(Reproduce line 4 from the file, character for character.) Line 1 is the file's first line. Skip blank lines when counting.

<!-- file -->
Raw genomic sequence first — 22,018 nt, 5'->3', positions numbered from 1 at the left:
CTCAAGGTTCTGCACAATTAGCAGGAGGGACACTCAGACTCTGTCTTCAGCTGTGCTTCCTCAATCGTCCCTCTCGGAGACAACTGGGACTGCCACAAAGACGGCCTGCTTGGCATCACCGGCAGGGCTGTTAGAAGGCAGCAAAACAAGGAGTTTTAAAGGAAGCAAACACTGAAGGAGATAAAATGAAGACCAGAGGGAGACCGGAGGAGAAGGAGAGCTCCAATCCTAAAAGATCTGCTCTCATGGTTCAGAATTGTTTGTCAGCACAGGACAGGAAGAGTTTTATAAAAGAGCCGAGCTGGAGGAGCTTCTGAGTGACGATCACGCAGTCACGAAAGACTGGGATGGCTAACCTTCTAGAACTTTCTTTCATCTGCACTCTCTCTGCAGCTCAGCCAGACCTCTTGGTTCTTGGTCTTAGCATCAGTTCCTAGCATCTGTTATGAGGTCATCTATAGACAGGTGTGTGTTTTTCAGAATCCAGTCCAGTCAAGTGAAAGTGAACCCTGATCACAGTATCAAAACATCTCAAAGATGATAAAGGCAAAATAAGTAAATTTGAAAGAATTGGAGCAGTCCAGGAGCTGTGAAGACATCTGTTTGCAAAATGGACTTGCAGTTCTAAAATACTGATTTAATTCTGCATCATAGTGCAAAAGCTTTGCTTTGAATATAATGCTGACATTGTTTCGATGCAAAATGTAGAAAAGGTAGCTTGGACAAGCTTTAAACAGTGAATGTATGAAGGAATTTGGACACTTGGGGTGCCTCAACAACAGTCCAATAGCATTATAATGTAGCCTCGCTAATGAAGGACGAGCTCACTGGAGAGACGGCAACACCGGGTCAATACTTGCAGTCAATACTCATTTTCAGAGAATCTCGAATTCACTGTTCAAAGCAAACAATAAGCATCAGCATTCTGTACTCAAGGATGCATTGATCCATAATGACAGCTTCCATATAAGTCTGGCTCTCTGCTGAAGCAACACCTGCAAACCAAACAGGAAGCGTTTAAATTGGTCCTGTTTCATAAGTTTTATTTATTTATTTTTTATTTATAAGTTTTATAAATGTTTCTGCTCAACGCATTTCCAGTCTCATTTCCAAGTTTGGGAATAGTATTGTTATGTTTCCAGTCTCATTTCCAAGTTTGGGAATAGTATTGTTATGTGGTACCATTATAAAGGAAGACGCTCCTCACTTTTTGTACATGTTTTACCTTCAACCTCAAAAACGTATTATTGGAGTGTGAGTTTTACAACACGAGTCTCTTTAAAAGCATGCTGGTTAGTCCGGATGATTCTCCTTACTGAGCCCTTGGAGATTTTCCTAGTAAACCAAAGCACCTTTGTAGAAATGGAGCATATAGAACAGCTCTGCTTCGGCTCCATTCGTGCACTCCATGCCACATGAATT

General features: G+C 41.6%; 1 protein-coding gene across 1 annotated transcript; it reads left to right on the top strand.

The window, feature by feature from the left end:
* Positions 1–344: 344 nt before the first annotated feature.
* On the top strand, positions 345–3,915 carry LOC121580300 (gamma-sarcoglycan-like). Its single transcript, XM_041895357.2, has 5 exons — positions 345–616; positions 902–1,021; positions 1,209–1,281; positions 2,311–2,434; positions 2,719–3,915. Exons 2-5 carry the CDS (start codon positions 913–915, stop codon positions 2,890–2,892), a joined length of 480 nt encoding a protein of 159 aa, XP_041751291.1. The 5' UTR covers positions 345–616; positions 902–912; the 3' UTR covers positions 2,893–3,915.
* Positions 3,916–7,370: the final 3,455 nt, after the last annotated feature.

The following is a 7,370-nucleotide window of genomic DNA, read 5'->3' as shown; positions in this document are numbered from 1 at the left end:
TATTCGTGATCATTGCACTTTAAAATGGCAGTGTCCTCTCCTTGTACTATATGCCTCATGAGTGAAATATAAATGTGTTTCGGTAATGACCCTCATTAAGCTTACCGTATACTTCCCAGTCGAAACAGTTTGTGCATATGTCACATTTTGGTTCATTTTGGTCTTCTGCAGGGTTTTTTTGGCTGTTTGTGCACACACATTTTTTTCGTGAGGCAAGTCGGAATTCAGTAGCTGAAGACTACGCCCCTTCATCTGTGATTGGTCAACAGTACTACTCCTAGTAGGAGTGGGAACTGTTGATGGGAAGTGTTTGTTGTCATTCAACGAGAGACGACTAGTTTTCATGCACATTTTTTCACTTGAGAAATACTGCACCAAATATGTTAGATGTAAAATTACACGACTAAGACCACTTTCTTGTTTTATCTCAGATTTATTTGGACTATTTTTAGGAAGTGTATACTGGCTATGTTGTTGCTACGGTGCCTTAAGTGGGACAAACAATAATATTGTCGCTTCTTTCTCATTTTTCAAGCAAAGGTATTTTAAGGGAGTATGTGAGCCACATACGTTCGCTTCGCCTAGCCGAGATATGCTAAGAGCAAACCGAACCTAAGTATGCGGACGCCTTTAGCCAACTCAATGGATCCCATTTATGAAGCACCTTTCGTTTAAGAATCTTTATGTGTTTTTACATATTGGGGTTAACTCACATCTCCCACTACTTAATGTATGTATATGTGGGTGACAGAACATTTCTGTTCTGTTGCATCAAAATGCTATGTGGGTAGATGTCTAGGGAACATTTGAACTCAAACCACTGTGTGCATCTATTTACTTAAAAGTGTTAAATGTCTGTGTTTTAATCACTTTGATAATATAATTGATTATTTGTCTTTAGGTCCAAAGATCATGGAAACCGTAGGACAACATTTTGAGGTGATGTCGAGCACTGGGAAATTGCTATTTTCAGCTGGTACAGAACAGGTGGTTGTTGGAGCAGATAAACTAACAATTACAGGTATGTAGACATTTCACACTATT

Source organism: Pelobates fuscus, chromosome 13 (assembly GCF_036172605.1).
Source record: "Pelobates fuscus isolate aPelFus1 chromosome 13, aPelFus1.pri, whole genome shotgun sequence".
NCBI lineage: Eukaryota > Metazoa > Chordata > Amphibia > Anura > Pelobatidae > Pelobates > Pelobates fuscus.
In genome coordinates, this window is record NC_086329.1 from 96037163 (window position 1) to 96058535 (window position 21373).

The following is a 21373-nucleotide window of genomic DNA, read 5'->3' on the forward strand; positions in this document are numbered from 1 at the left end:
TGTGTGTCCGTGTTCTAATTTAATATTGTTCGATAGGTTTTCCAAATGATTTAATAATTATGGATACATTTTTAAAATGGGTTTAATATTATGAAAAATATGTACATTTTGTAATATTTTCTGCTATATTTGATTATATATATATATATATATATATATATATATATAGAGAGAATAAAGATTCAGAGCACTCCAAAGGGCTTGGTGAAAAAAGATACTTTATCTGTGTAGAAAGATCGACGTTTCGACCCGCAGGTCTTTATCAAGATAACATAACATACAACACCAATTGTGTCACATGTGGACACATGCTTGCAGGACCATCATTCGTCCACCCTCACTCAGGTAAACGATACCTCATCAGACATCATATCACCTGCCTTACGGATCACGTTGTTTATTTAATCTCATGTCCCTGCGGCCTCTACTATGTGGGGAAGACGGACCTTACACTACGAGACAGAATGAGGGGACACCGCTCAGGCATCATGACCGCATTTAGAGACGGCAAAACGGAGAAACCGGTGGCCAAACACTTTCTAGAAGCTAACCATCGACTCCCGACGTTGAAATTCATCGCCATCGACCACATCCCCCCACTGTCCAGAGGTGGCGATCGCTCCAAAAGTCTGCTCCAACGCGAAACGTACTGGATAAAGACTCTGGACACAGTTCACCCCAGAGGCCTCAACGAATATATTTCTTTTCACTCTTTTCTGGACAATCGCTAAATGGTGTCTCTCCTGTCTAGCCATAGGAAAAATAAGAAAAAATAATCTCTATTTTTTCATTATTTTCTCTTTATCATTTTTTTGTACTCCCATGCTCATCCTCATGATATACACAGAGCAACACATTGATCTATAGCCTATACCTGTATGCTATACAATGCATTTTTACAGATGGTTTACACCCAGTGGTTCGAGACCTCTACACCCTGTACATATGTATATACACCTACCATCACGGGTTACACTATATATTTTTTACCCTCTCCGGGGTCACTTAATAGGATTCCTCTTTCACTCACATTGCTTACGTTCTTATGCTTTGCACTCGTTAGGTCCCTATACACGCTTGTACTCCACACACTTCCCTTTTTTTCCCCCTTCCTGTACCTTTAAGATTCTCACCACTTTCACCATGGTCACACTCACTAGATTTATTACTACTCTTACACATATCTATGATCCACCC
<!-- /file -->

The window, feature by feature from the left end: